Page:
It's still early days for these strategies. eBay hasn't predicted any numerical impact on earnings but Cantor Fitzgerald named eBay its top Internet value pick for 2014. Although Apple trading at a forward earnings multiple of 11.4 with a 2.2% yield may be more a value play, eBay's forward multiple at 17 compares quite favorably. Amazon has already run big this year and its forward multiple is 148.

Even without these three, eBay has been humming along reporting a strong third quarter in October. Still, these initiatives will certainly help eBay achieve stunning returns long term.

More compelling ideas from the Motley Fool
There's a huge difference between a good stock, and a stock that can make you rich. The Motley Fool's chief investment officer has selected his No. 1 stock for 2014, and it's one of those stocks that could make you rich. You can find out which stock it is in the special free report: "The Motley Fool's Top Stock for 2014." Just click here to access the report and find out the name of this under-the-radar company.

The article eBay's Retail Revolution Is a Game-Changer originally appeared on Fool.com.

AnnaLisa Kraft has no position in any stocks mentioned. The Motley Fool recommends Apple and eBay. The Motley Fool owns shares of Apple and eBay. Try any of our Foolish newsletter services free for 30 days. We Fools may not all hold the same opinions, but we all believe that considering a diverse range of insights makes us better investors. The Motley Fool has a disclosure policy.

Copyright © 1995 - 2013 The Motley Fool, LLC. All rights reserved. The Motley Fool has a disclosure policy.


Increase your money and finance knowledge from home

What Is Your Risk Tolerance?

Answer the question "What type of investor am I?".

View Course »

Investing Like Warren Buffett

Learn from one of the world's best investors.

View Course »

Add a Comment

*0 / 3000 Character Maximum

1 Comment

Filter by:
Philip Cohen

Oh, please, spare us this nonsense direct from the eBay Dept of Spin ...

The only measure of a listed company’s success is its share price; Johnny Ho is now in the seventh year of his “three-year turnaround” of eBay, he’s spent a whole lot of shareholders’ funds, and still there is little sign of any improvement.

So, what does the “smart money” on Wall Street think about Johnny Ho’s dream of converting eBay into the “Westfield Mall” of online shopping? Well, in late 2007 both eBay’s and Amazon’s stock prices were ~$40; now, with the US stock market at an all time high, eBay is still only ~$54 and Amazon is ~$403. What more telling data does anyone need to know that Johnny Ho has been an unmitigated disaster for all concerned, except for himself, of course?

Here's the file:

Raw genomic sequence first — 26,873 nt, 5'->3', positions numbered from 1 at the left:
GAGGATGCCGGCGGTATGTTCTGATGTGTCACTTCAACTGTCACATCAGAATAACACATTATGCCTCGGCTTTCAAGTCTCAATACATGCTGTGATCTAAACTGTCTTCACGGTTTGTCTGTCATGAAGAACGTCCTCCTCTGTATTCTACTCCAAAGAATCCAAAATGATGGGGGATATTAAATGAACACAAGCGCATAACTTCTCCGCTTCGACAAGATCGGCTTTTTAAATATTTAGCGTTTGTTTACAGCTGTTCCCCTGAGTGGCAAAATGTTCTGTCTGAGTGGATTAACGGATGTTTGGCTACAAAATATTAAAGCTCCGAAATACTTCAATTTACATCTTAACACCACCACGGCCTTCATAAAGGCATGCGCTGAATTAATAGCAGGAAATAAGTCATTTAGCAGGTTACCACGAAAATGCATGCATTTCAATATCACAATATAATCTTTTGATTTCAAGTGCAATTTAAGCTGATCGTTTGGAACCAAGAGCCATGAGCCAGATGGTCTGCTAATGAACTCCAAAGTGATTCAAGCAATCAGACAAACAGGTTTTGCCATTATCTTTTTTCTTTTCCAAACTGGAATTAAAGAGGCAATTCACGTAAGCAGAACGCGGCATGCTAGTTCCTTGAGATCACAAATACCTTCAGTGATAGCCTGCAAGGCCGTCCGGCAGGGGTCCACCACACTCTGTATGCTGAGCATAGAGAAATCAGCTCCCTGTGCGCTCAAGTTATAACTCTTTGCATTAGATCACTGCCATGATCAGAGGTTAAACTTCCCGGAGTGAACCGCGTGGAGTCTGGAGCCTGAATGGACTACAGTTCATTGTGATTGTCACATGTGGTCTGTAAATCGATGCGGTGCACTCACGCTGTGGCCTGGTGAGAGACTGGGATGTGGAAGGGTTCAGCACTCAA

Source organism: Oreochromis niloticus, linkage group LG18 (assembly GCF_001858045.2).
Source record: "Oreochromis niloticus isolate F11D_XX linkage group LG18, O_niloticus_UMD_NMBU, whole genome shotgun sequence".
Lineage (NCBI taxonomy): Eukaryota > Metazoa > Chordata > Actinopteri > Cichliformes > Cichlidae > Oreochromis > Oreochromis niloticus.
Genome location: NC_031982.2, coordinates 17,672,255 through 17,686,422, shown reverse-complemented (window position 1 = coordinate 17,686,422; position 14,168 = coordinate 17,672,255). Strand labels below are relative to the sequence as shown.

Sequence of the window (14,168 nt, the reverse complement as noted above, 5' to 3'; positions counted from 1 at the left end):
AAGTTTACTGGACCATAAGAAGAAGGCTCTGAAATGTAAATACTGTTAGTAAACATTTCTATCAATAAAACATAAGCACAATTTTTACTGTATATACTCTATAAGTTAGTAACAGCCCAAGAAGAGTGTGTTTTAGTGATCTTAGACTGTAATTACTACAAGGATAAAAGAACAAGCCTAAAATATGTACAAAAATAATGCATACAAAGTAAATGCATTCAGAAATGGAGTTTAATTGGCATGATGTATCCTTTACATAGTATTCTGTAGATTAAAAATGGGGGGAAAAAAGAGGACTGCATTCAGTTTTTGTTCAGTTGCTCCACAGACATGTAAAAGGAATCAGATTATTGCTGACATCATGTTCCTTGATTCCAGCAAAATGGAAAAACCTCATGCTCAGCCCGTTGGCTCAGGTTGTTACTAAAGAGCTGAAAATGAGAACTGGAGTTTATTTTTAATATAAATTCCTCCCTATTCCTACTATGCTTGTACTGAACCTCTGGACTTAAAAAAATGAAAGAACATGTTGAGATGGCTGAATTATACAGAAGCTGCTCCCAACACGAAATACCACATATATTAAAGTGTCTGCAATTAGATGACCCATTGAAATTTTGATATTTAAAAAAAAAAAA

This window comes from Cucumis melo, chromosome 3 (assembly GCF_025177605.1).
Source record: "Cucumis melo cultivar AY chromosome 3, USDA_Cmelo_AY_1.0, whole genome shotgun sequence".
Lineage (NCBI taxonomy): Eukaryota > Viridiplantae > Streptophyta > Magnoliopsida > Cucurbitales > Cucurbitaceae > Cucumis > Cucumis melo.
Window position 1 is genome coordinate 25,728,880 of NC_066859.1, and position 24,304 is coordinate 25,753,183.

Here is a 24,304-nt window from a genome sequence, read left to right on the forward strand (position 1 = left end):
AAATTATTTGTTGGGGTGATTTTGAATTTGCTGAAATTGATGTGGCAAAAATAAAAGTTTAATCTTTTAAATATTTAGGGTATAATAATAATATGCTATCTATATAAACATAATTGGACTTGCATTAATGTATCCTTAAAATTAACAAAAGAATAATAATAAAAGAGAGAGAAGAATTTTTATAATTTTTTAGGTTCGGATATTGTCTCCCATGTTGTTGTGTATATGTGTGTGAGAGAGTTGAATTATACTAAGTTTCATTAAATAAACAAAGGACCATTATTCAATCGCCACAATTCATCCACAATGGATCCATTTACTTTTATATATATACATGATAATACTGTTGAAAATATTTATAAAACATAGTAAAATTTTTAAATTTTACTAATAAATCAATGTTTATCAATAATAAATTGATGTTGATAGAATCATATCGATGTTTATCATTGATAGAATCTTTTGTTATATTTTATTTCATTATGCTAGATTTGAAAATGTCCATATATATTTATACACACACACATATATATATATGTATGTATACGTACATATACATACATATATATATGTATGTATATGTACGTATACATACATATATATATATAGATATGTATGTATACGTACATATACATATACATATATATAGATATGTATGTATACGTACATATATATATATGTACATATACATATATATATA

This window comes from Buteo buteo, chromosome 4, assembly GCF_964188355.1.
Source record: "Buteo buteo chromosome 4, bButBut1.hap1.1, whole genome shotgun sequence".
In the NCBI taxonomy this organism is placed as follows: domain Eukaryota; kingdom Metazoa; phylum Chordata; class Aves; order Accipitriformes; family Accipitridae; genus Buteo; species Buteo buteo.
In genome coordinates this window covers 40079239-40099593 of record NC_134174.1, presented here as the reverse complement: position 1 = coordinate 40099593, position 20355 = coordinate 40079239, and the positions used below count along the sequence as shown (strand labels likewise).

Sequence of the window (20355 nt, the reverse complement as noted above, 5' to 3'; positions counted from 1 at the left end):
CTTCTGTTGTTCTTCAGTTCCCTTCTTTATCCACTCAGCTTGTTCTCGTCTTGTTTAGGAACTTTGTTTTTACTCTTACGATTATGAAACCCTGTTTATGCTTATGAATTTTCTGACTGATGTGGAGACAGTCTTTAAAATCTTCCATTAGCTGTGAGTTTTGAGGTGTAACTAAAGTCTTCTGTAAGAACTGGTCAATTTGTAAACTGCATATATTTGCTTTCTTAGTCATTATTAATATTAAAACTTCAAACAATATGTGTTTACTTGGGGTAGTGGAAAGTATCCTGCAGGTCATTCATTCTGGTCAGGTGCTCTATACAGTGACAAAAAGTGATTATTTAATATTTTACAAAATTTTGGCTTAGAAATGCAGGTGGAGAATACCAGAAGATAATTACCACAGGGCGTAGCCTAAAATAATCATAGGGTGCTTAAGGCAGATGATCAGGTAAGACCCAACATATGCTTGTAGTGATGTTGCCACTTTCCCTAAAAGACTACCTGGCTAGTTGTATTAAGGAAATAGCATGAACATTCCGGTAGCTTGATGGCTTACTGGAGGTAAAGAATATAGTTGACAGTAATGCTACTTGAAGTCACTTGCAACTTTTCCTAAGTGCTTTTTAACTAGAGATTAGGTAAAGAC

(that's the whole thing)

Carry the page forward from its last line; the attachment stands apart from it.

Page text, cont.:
Since “Chairman Ho” arrived on the scene, eBay’s long-suffering long shareholders have, relatively speaking, been effectively going backwards—at a quite steady rate of knots—notwithstanding the nonsense that constantly spews from the eBay Dept of Spin …

The only people making any money out of eBay are Johnny Ho and the gaggle of like-bodied headless turkeys that he has surrounded himself with, and with whom he apparently spends all day blindly running around in circles with in the eBay executive suite.

Just how much longer are eBay’s major institutional investors going to let the Ho turkey survive with such continuing poor results and increasingly bad consumer responses in the press, about which not even all the hot air generated in the eBay Dept of Spin can counteract?

I also have to wonder if Pierre Omidyar has ever thought about just how much fabulously wealthier he might now be had he not ok'd the handing over of the control of eBay to this incompetent, destructive, unscrupulous, narcissistic sociopath—Johnny Ho?

Clearly, the message from the smart money on Wall Street is that eBay Inc. is a "dog" and Johnny Ho is an utterly incompetent dog handler ... http://bit.ly/11F2eas

December 21 2013 at 4:29 PM Report abuse rate up rate down Reply